On Friday evening, we attended the Portland Wine Company May Wine Fair at the Bowdon Hotel. As regulars at our local indie wine shop’s events, it was good to see (and taste) some familiar faces and wines, but we also made some new friends. We tasted too many wines to list, but I’d like to share a few with you, in the categories of “old favourites” and “new discoveries”.
The first old favourite I tasted was the divine biodynamic Waterkloof Circle of Life White. I first tasted this at the Portland Wine Waterkloof tasting in February and I loved it even more this time. Circle of Life is the blend that the Waterkloof winemakers feel best represents the brand. The 2011 is based on Sauvignon Blanc, Chenin Blanc, Sémillon plus what Waterkloof describe as “a tickle of je ne sais quoi”. (As I’m currently preparing to teach EU law of Free Movement of Goods, I’m a little concerned as to whether that satisfies labelling laws, but I’m going to keep quiet about it.)
Circle of Life is rich and creamy, due to a slow fermentation and long ageing on the lees. This creamy texture is balanced with intense lime and peach flavours, giving wonderful complexity and a good long finish.
Another old friend was Casa Silva Reserva Viognier, poured by Johnny Bingham, the genial host of the Portland Wine Casa Silva tasting in March. Viognier is currently my favourite white grape, and this is a stunning example from Chile. It’s bursting with fruit, predominantly peach and melon. Sensitive use of oak gives it body without interfering with the delicious fruit flavours. Revisiting my notes from the March tasting reminded me that Johnny recommended drinking this with scallops. We’ve ordered a couple of bottles, so I look forward to trying this pairing – I’ll report back!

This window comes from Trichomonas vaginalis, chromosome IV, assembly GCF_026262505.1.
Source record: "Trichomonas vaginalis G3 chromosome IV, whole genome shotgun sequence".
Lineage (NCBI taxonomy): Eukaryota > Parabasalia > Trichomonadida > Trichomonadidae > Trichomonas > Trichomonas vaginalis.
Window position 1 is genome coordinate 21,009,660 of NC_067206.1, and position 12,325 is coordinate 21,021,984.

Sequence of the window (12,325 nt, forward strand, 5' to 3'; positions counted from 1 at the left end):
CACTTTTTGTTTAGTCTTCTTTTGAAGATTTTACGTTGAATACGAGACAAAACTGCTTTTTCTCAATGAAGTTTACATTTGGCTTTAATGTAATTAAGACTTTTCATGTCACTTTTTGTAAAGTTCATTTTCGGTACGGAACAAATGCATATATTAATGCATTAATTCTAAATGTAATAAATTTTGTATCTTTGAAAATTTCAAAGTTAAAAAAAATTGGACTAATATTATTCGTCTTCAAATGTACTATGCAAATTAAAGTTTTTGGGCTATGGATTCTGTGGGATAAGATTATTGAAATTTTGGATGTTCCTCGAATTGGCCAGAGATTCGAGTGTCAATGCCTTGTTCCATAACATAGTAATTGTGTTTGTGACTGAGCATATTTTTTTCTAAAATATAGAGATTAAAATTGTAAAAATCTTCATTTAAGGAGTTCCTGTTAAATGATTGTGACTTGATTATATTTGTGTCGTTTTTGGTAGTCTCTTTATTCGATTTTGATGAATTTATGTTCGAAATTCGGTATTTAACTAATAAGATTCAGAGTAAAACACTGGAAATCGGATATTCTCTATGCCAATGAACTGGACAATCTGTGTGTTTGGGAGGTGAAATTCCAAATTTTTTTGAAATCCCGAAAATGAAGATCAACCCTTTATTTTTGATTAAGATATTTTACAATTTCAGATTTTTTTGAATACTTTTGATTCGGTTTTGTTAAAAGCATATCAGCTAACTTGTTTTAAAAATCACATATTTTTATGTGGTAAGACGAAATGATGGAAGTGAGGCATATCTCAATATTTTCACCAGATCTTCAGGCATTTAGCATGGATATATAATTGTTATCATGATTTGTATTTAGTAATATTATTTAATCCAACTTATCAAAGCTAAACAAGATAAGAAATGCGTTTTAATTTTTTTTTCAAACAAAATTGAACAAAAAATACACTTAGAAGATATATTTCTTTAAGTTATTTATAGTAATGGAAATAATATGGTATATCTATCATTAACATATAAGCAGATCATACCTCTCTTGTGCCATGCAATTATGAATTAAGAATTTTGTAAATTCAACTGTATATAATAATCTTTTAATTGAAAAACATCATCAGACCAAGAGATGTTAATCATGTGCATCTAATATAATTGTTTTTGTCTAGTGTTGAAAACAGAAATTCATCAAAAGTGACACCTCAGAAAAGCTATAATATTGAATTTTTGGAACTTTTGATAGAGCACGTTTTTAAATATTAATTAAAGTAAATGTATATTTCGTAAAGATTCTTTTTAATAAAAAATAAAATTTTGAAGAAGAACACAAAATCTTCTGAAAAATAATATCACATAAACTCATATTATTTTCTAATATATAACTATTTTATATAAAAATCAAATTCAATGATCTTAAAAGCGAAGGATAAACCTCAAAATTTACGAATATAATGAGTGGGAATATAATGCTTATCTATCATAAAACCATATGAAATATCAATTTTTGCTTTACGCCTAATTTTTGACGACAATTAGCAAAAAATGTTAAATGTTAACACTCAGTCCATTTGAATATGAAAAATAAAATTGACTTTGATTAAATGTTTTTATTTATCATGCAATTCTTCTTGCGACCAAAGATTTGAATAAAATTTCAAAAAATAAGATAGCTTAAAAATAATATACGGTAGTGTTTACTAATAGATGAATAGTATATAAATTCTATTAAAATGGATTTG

The last old friend that I wanted to catch up with was Tahon de Tobelos Rioja Reserva 2009. We tasted and ordered some of this (or possibly the 2008) at a previous Portland wine fair. It’s made from 100% Tempranillo and aged in a combination of French, Hungarian and American oak. For me, it displays the perfect Reserva balance of fruit (berries and plums) complemented by chocolate and toasty oak. I can really taste the American oak influence, which gives it a subtle but enticing coconut flavour. Personally, I think this is a wine for enjoying by itself so that I can savour all the complex flavours going on, but the Tobelos website recommends matching it with game, red meats, baked fish and semi-cured cheeses.
Our first new discovery was Mas de Cadenet Blanc, which is made from 100% Vermentino (aka Rolle). I think that I’ve had Rolle in a blend before, but not tasted it as a single varietal. It’s very pale lemon in colour and packed with fresh fruit flavours: a lively blend of citrus, pear and perhaps a hint of pineapple. This was great to drink by itself, but I look forward to trying it with fish or seafood – I think it will be a great match.
The second new find was the Mas de Cadenet Rosé. This is a blend of Grenache (40%), Cinsault (40%) and Syrah (20%). The grapes are grown at the foot of the Sainte Victoire mountain in Provence, a favourite subject of Cézanne. It’s salmon pink with a very refined and complex blend of floral and red fruit flavours. Highly recommended. I hope to enjoy it with barbecues over the summer, but posh barbecues with prawns and fishy kebabs, to match its elegance.
Our third and final new discovery was Gavi del Commune di Gavi “Nuovo Quadro”, Piemonte. I’ve tasted Gavi (from Piemonte and made from Cortese grapes) before, but this was by far the best example that I’ve tried. It’s full of fresh citrus and peach flavours, combined with nutty mineral notes to give a really rich and textured mouthfeel.
Another great evening, reminding myself why I love certain wines and discovering some new ones. Thanks to Paula and the rest of the Portland Wine team.